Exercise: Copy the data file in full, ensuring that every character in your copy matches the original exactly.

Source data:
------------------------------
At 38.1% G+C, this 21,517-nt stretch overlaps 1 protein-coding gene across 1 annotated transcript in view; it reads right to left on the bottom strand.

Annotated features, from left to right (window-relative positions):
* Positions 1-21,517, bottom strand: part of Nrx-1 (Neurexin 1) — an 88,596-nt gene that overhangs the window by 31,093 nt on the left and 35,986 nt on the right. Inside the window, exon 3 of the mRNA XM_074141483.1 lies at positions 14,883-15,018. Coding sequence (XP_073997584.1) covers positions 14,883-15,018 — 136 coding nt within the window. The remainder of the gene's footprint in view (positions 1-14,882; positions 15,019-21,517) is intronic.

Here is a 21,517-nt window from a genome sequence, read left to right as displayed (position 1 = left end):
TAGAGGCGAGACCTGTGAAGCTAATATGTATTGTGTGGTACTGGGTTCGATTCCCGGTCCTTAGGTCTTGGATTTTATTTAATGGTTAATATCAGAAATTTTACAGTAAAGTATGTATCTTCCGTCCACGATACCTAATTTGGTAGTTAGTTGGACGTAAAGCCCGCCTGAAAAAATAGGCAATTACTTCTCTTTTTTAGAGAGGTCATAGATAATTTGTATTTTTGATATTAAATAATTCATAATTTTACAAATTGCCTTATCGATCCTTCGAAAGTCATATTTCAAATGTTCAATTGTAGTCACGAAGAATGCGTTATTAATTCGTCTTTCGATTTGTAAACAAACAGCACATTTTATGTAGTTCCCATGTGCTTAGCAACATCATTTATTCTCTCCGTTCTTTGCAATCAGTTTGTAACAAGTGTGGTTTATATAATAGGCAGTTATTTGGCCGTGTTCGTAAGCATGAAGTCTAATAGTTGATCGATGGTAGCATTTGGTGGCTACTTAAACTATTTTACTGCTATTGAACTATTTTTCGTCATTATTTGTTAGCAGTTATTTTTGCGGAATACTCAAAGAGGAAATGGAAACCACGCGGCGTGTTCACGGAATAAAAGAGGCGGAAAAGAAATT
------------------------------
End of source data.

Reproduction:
At 38.1% G+C, this 21,517-nt stretch overlaps 1 protein-coding gene across 1 annotated transcript in view; it reads right to left on the bottom strand.

Annotated features, from left to right (window-relative positions):
* Positions 1-21,517, bottom strand: part of Nrx-1 (Neurexin 1) — an 88,596-nt gene that overhangs the window by 31,093 nt on the left and 35,986 nt on the right. Inside the window, exon 3 of the mRNA XM_074141483.1 lies at positions 14,883-15,018. Coding sequence (XP_073997584.1) covers positions 14,883-15,018 — 136 coding nt within the window. The remainder of the gene's footprint in view (positions 1-14,882; positions 15,019-21,517) is intronic.

Here is a 21,517-nt window from a genome sequence, read left to right as displayed (position 1 = left end):
TAGAGGCGAGACCTGTGAAGCTAATATGTATTGTGTGGTACTGGGTTCGATTCCCGGTCCTTAGGTCTTGGATTTTATTTAATGGTTAATATCAGAAATTTTACAGTAAAGTATGTATCTTCCGTCCACGATACCTAATTTGGTAGTTAGTTGGACGTAAAGCCCGCCTGAAAAAATAGGCAATTACTTCTCTTTTTTAGAGAGGTCATAGATAATTTGTATTTTTGATATTAAATAATTCATAATTTTACAAATTGCCTTATCGATCCTTCGAAAGTCATATTTCAAATGTTCAATTGTAGTCACGAAGAATGCGTTATTAATTCGTCTTTCGATTTGTAAACAAACAGCACATTTTATGTAGTTCCCATGTGCTTAGCAACATCATTTATTCTCTCCGTTCTTTGCAATCAGTTTGTAACAAGTGTGGTTTATATAATAGGCAGTTATTTGGCCGTGTTCGTAAGCATGAAGTCTAATAGTTGATCGATGGTAGCATTTGGTGGCTACTTAAACTATTTTACTGCTATTGAACTATTTTTCGTCATTATTTGTTAGCAGTTATTTTTGCGGAATACTCAAAGAGGAAATGGAAACCACGCGGCGTGTTCACGGAATAAAAGAGGCGGAAAAGAAATT